Kieran O’Connell is also Commodore of the South Coast Offshore Racing Association (SCORA) which combines Southern clubs planning events for the annual sailing calendar.
To general applause, he told the RCYC cruiser racers that he intended to stay in office to steer ‘keelboat’ racing for a while yet. That is good news for the cruiser racing, as he has put a lot of work into orchestrating its revival.
More in the weekly Sailing Column in the Cork Evening Echo.
A yacht that went aground during racing in the O'Leary Insurance Winter League in Cork Harbour yesterday was successfully recovered by fellow competitors and Royal Cork Yacht Club officials writes Bob Bateman.
The 38–foot yacht that was competing in the White Sails division of the league when it hit a rocky area area known as 'Chicago Knoll' in the vicinty of Roches Point.
Although there was a rising tide, a lee shore presented further potential difficulties for the stricken boat. The RNLI were called at 1.30pm.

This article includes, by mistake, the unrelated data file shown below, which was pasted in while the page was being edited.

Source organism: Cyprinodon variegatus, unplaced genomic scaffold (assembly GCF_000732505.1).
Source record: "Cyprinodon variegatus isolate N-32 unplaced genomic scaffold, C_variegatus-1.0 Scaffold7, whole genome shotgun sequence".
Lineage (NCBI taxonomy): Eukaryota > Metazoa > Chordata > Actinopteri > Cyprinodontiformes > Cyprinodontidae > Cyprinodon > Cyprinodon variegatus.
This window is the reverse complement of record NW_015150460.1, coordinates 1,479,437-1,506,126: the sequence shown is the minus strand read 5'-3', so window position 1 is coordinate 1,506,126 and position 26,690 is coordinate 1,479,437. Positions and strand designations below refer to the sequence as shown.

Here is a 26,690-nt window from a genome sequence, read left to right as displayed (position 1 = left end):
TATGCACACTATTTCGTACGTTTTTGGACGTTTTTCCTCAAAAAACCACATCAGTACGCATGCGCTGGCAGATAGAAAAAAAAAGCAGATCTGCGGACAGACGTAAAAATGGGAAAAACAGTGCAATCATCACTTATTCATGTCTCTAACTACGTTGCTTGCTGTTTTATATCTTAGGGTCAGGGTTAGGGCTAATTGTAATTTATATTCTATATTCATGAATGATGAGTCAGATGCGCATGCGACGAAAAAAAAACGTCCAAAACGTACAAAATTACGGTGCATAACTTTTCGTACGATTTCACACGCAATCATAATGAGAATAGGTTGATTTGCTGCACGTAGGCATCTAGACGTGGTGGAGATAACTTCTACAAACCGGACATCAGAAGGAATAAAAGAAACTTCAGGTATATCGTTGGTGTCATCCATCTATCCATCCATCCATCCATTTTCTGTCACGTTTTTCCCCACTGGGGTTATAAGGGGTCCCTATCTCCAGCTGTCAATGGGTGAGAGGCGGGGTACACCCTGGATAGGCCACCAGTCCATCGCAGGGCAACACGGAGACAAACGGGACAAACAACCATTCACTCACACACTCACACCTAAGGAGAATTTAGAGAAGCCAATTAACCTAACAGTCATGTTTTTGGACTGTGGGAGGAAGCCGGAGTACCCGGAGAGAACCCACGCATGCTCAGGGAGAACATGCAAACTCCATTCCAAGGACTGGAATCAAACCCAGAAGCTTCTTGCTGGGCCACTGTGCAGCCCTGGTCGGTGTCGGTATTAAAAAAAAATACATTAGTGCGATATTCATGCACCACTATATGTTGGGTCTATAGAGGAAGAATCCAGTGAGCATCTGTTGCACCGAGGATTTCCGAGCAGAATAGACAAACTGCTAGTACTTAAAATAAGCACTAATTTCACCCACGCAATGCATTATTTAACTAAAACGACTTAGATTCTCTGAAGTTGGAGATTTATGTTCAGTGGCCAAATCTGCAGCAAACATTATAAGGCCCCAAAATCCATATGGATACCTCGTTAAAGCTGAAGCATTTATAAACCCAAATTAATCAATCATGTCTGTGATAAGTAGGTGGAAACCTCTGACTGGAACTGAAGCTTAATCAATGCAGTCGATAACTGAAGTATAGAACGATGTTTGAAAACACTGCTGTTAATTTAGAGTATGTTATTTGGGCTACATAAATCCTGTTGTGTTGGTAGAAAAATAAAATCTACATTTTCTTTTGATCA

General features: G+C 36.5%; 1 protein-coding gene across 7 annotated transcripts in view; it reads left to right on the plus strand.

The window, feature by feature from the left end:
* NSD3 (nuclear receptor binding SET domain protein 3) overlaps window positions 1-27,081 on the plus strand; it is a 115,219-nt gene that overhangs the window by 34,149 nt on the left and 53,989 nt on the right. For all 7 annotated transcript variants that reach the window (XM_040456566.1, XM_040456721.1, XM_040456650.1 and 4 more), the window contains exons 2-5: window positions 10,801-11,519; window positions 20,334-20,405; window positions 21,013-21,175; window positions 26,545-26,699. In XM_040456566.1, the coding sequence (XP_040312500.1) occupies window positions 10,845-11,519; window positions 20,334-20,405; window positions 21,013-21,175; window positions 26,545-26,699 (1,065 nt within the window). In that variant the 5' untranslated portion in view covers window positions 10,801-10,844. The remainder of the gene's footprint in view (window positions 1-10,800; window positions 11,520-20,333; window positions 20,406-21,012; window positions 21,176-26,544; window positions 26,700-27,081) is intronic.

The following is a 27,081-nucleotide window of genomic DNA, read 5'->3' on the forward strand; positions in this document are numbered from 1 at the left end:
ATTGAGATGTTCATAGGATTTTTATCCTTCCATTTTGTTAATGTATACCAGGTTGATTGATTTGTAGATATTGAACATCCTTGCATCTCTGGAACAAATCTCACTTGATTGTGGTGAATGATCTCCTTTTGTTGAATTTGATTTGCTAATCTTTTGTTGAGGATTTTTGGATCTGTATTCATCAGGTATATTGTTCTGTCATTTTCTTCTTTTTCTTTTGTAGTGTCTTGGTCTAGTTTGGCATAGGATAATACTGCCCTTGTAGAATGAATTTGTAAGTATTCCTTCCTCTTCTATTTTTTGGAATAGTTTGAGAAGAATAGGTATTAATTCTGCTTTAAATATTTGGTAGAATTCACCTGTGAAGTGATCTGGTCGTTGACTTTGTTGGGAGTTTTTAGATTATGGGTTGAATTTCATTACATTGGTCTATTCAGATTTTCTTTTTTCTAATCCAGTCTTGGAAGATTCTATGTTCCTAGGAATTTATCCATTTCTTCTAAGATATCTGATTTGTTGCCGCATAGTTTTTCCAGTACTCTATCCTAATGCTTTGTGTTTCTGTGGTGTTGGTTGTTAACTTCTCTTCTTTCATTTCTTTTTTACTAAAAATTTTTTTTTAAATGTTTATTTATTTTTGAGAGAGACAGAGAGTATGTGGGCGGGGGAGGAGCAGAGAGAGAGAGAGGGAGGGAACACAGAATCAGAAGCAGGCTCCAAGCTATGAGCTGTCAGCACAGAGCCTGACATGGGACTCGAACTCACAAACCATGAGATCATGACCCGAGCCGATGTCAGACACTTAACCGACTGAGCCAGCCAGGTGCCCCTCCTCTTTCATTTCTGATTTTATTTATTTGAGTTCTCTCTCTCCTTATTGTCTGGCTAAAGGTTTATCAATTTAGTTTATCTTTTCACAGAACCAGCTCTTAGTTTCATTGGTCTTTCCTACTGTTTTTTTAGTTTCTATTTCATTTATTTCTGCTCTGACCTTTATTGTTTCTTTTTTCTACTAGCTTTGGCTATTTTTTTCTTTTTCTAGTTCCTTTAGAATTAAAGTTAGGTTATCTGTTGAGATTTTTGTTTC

Some quick thinking by RCYC's Michael Murphy got a line on to the yacht. Sails were taken down and furled and RCYC Rear Admiral Kieran O'Connell took a halyard from the tip of the yacht's mast in an effort to pull the yacht over to release her. Happily, it was a tactic that worked and Blue Oyster floated off the rocky area without any 'structural damage', according to an RNLI report.
Crosshaven RNLI, assisted in escorting the Blue Oyster back to the Royal Cork marina.
Meanwhile, conditions for race three, at the halfway point of the series, dawned with mist and zero wind. However, by start time a 10–knot south westerly breeze had filled in.
Scroll down for a gallery of images below.
Racing started off a committee boat at Corkbeg and the all–in fleet sailed to cage (P), No3 Buoy (S), Wno6 (P), Cage (S), No9 (S) No5 (S) and a finish at Cage.
Leading the race saw the J109 Jelly Baby Brian Jones, with Nigel Young of North sails onboard, leading at the Cage buoy followed by 1720 T Bone Tom Durcan/Clive O'Shea then Paul and Deirdre Tingle's Alpaca. Jelly Baby went on to win today's race IRC division.
This trophy will be awarded for the best performing boat under IRC of the League.